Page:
My darling daughter very recently turned two. The Nuni is growing up — getting more independent, more vocal, more affectionate, more skilled. She chatters and tumbles and climbs her way through life. The Nuni was quite pleased to have a birthday, especially one that involved bubbles and balloons and cake, and has been known to sing a rousing chorus of “HAPU CAKEY NUNI!” six or seven times a day.
I, on the other hand, now have to live with a two year old, which means that my life is now full of more drama than the Real Housewives of New York. Either a tutu is too short or a spoon is too shiny or I am not promptly answering some silent or intelligible command and then you better WATCH OUT. On the other hand, there are kisses and pretend play (“I cooking Mommy!” being my favorite, natch) and a constant source of entertainment. So it all balances out, I suppose.
But I digress. Birthdays are the name of the game, and if you are me, that means birthday cake, and homemade birthday cake at that. I asked the Nuni several times before her birthday party what kind of cake she would like — Strawberry cake? (She loves strawberries) Orange cake? (My personal favorite) Gateau d’Opera? Being two, she would only answer me with the cryptic “Green Cake”. Now I could have taken this in any one of a number of directions — all organic, local and sustainable ingredients? Chock full of spinach and zucchini? But I decided to treat this as simply a color request. I thought I’d stay simple, not only for my general sanity this year but also because I hope to establish a precedent of a rather basic cake that would become the standard, de rigeur birthday cake. (I shudder to think what I put my own mother through. My standard request throughout my childhood was something I called “purgatory cake” – angels food on top, devil’s food on the bottom, with a chocolate mousse filling and seven minute frosting. Can you imagine the number of bowls?)
I decided on chocolate cake, because, well, it’s chocolate cake, and no further explanation should be necessary. I scoured my cookbook library, websites and back issues of cooking magazines to find the perfect chocolate cake recipe, and I think this may just be it. It’s moist but structured enough to stand up to layering and frosting, chocolatey without being bitter or too intense, and relatively simple to mix (although it does take two bowls). It would take to a good chocolate frosting, but to accede to my daughter’s request for a “geen” cake, I went with a white frosting and green food coloring — cream cheese frosting because I like it better than buttercream, and white chocolate for richness and pizzazz. Finally, I dug out my old cake decorating chops and decorated it with chocolate plastic, in no small part because I can’t pipe frosting to save my life.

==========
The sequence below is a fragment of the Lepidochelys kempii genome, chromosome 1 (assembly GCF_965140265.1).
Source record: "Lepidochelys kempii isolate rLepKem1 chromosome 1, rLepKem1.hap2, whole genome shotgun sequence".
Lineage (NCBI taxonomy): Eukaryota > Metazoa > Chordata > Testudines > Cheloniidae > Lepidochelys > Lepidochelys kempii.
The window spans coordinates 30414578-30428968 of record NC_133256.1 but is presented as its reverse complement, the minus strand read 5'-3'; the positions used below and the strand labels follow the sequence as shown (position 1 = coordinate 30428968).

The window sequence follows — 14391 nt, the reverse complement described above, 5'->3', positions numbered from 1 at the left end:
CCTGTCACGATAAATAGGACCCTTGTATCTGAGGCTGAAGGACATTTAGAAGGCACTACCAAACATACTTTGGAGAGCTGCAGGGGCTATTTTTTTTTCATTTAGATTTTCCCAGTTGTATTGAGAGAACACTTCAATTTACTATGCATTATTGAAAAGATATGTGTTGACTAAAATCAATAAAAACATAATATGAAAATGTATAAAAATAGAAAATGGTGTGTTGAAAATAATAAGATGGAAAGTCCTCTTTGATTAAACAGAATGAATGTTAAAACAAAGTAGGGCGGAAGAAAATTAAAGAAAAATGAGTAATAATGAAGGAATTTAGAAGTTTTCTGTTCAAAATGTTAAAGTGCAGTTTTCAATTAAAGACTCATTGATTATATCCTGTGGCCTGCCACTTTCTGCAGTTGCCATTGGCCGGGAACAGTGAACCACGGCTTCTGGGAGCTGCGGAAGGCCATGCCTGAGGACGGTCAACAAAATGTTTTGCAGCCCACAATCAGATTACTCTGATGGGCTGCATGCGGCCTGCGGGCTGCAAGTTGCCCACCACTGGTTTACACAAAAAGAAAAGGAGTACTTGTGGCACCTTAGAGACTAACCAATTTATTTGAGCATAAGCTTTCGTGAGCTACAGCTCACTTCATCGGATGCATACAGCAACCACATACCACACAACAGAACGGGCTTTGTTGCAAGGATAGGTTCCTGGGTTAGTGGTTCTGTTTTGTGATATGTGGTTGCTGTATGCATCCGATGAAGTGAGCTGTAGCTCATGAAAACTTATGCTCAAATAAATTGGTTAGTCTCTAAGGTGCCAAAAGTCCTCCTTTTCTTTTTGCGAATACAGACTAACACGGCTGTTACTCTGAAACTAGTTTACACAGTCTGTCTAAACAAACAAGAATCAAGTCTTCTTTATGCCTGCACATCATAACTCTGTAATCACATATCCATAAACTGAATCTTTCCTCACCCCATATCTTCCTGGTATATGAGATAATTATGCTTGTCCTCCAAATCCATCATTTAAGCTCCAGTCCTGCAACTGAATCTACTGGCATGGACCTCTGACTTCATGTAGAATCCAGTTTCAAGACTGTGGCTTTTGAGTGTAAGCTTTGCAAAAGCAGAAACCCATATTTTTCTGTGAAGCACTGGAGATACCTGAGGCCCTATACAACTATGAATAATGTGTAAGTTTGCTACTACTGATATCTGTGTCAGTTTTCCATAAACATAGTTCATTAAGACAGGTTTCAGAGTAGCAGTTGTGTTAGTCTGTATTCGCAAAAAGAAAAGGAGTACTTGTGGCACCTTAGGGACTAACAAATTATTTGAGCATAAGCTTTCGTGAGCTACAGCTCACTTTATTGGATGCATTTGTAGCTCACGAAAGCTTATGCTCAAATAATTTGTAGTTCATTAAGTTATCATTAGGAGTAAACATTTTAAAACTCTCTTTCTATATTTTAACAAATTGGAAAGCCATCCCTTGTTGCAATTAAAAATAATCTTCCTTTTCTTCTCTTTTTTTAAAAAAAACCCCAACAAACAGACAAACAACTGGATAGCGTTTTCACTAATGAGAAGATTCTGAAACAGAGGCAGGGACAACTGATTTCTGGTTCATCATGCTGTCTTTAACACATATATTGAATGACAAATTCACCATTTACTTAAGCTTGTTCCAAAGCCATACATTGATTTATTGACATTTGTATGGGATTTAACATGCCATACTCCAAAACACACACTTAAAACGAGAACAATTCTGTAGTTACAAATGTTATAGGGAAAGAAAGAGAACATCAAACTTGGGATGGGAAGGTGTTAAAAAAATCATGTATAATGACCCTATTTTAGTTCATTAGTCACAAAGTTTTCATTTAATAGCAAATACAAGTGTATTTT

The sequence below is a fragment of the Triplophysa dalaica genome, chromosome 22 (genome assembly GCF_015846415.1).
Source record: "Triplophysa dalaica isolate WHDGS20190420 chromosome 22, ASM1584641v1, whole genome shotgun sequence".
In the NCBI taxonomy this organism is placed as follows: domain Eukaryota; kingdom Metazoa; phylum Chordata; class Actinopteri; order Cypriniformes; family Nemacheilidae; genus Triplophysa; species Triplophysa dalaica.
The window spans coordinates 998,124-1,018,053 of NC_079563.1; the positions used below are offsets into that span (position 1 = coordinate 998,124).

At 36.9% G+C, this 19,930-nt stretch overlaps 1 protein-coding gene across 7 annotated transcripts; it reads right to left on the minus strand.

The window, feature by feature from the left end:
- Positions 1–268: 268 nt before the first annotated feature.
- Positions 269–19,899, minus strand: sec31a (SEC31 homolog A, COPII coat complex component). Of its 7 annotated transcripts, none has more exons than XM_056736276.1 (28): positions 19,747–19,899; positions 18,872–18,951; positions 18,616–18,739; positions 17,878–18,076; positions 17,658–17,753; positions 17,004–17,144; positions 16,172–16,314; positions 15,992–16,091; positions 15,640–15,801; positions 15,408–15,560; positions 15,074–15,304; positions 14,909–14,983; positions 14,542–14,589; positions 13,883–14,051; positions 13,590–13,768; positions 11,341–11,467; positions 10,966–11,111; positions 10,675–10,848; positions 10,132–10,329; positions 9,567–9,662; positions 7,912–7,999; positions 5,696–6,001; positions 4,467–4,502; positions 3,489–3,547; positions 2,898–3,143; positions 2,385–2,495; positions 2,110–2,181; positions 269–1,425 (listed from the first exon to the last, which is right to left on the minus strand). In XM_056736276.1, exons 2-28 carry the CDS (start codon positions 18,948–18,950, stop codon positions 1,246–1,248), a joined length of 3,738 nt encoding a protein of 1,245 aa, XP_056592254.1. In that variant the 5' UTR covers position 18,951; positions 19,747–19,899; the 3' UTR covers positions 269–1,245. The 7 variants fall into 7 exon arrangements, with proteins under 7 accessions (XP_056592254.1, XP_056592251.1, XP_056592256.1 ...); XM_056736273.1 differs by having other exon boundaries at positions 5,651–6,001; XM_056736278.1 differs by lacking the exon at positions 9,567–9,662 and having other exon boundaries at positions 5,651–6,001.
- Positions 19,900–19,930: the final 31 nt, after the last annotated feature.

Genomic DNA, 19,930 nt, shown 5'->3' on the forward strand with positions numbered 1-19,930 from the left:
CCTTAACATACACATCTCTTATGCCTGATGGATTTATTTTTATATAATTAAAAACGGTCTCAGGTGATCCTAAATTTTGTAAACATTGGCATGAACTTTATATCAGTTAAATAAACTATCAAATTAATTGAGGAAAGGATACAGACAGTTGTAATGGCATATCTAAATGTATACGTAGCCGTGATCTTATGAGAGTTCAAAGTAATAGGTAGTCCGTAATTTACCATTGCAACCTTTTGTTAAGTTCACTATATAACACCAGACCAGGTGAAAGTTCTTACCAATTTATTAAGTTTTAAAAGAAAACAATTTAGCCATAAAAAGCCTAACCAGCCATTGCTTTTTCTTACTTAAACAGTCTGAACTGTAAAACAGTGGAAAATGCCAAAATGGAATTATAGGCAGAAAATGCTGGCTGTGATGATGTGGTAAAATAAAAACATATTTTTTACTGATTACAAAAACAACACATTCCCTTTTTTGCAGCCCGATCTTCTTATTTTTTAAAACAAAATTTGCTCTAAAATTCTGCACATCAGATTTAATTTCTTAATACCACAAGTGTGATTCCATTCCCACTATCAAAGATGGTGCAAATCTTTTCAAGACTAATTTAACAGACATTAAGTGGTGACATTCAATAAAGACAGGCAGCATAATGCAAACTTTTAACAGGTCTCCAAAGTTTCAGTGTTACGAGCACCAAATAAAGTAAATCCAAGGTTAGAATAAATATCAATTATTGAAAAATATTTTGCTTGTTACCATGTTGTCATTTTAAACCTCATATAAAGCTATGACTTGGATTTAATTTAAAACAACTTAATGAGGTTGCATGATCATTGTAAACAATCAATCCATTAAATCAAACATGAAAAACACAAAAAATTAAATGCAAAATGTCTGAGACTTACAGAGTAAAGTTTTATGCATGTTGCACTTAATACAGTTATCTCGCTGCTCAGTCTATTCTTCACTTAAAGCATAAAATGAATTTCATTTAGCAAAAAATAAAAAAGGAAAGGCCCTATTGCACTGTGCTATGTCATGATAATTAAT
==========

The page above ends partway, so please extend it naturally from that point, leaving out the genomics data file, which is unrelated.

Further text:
To make the cake, I adapted a recipe from Cook’s Illustrated — I changed the original to use ingredients I usually have in my kitchen and to up the chocolate factor. It has an unorthodox mixing method — instead of the typical “cream butter and sugar, add eggs, then alternate flour and liquids” you begin this cake by making a “pudding” in a bowl over warm water of cocoa, sugar, semisweet chocolate and water (water adds moisture without diluting the flavor the way milk would). Then, while this is cooling, you beat eggs and yolks with sugar until fluffy, then add the chocolate mixture, and only then do you add butter. Finally, add the liquid (in this case, buttermilk) and dry ingredients in alternating batches. Bake them in round cake pans with straight sides — this is important! Many cake pans have flaring sides, which makes them stack easily for storing, but makes the resulting cakes much harder to stack and frost).
The frosting comes together easily — just be gentle when you’re melting the white chocolate, as it has a tendency to seize. I usually melt chocolate in the microwave, but white chocolate is just fussy enough that it’s worth using the double boiler (or bowl over pan of simmering water.) To assemble the cake, spread a bit of frosting and jam on one cake layer, then stack them (and check before you start frosting to make sure they’re straight). Whenever you want a smooth frosting, or when you’re frosting a dark cake with light frosting, it’s always a good idea to use a crumb coat, which is a thinnish 1st coat of frosting that catches the crumbs and keeps them in place. You chill the cake with the crumb coat before applying the real coat of frosting, which should be smooth and blemish free. At least theoretically. Some cakes may need two crumb coats, and this is probably one, as if you look closely at the picture of the finished cake you can see a few flecks of dark chocolate in the frosting. However, I’m serving this as a birthday cake to friends and family, none of whom a) notice or b) care, plus perfection does NOT run in my blood, so I think I can live.